? And, if you absolutely have to check your tech outside of work and school hours, set an alarm for a specific 15-minute window to do check-ins, and use dark mode to avoid blue light exposure after sundown.
The first thing our body will do when it’s stressed is increase the heart rate, and for good reason. Faster breathing and more oxygen to the blood wakes the senses so we can combat threat. But when it comes to our bodies, all stress is the same. Our nervous system can’t differentiate between a fight or flight reflex and a tight deadline.
This is what makes controlled breathing so powerful with respect to managing stress and staying grounded. When you breathe slowly and with intention you send a psychological cue that you are at peace.
So take a breath. It takes just one to change your perspective – to release the overwhelm and give yourself a much needed rest. Following this breath into your body allows you to gain just enough distance to re-evaluate whether your mind and body are aligned with your current intentions and greater purpose, the very definition of groundedness.
What does this look like in practice?
? Give yourself five extra minutes in bed each morning. Instead of getting up right away, take a moment to envision the day that lies ahead or listen to a short guided meditation.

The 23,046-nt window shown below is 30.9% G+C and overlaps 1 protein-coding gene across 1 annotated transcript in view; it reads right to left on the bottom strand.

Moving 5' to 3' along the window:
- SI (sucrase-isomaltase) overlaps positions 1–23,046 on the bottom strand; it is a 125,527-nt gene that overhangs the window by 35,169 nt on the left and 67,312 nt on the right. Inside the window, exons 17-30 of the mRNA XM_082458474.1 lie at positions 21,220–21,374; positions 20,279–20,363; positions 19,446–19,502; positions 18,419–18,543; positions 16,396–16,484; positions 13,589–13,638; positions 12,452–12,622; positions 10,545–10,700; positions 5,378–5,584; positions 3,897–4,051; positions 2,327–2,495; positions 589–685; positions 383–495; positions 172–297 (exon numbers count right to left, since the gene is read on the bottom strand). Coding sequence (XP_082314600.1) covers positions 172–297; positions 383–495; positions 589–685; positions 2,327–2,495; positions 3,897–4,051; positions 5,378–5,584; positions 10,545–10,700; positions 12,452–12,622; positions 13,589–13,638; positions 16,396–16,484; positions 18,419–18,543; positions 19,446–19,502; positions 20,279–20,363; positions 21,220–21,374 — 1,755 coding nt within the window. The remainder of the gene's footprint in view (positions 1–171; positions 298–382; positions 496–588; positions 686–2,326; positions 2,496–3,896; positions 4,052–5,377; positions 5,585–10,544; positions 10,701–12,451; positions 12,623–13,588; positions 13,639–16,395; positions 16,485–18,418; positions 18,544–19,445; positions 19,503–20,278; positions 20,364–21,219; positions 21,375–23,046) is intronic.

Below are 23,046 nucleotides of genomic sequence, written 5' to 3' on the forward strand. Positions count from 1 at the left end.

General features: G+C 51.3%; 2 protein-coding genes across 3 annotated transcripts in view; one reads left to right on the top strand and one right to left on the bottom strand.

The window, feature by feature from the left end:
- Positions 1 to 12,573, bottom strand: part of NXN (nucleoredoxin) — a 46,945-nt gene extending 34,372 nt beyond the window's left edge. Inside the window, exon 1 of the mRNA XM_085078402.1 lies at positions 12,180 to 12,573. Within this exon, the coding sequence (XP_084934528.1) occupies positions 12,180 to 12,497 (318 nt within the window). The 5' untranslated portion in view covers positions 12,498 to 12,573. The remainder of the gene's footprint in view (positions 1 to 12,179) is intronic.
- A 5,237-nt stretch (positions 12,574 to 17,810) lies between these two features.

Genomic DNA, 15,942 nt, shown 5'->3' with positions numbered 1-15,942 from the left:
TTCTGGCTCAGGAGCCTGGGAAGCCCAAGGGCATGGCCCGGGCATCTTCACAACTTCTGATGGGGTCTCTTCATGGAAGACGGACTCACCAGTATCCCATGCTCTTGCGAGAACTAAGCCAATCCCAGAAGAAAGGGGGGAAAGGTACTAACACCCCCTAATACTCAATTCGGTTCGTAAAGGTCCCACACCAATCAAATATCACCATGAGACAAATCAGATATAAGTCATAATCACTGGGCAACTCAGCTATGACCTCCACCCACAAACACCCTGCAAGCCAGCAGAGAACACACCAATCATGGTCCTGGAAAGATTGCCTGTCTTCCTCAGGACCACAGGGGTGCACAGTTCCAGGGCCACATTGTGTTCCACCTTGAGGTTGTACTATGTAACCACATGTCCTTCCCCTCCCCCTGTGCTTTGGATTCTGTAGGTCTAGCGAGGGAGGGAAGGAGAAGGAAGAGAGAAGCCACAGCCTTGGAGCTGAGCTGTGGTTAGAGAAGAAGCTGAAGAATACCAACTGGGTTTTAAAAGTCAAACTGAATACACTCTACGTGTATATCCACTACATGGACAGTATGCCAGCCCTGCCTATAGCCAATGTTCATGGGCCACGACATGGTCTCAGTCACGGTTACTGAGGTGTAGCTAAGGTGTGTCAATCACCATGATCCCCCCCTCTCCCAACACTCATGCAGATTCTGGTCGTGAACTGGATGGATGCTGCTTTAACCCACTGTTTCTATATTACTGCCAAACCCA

? Make journaling a daily routine with the Five Minute Journal, there’s even one for kids!
? Meditation, yoga, and even just taking quiet moments when you can are all great ways to maintain a sense of calm not just for yourself but for kids as well.
Get Some Fresh Air
A connectedness to nature and the physical world around us is essential to our wellbeing, but the demands of modern life put us at risk of becoming totally disconnected from the natural world. As digital natives, it can be challenging for children to rediscover and reconnect to what is truly important in life, and to simply be. And with the popularity of social media, we can sometimes spend far too much time focusing on things that don’t really matter.
As parents, you can lead by example, and you too can benefit from taking intentional time away from the distraction of social media, and devices in general, to remain mindful and grounded. These precious moments can strengthen the bond between you and your child by focussing on the present together, turning away distractions, reconnecting with nature and your emotions, your heart, and your authentic selves, and feeling engaged in a life of meaning. Making outdoor time a daily practice sounds trivial, but it has the power to change how we connect to ourselves and those around us in profound ways.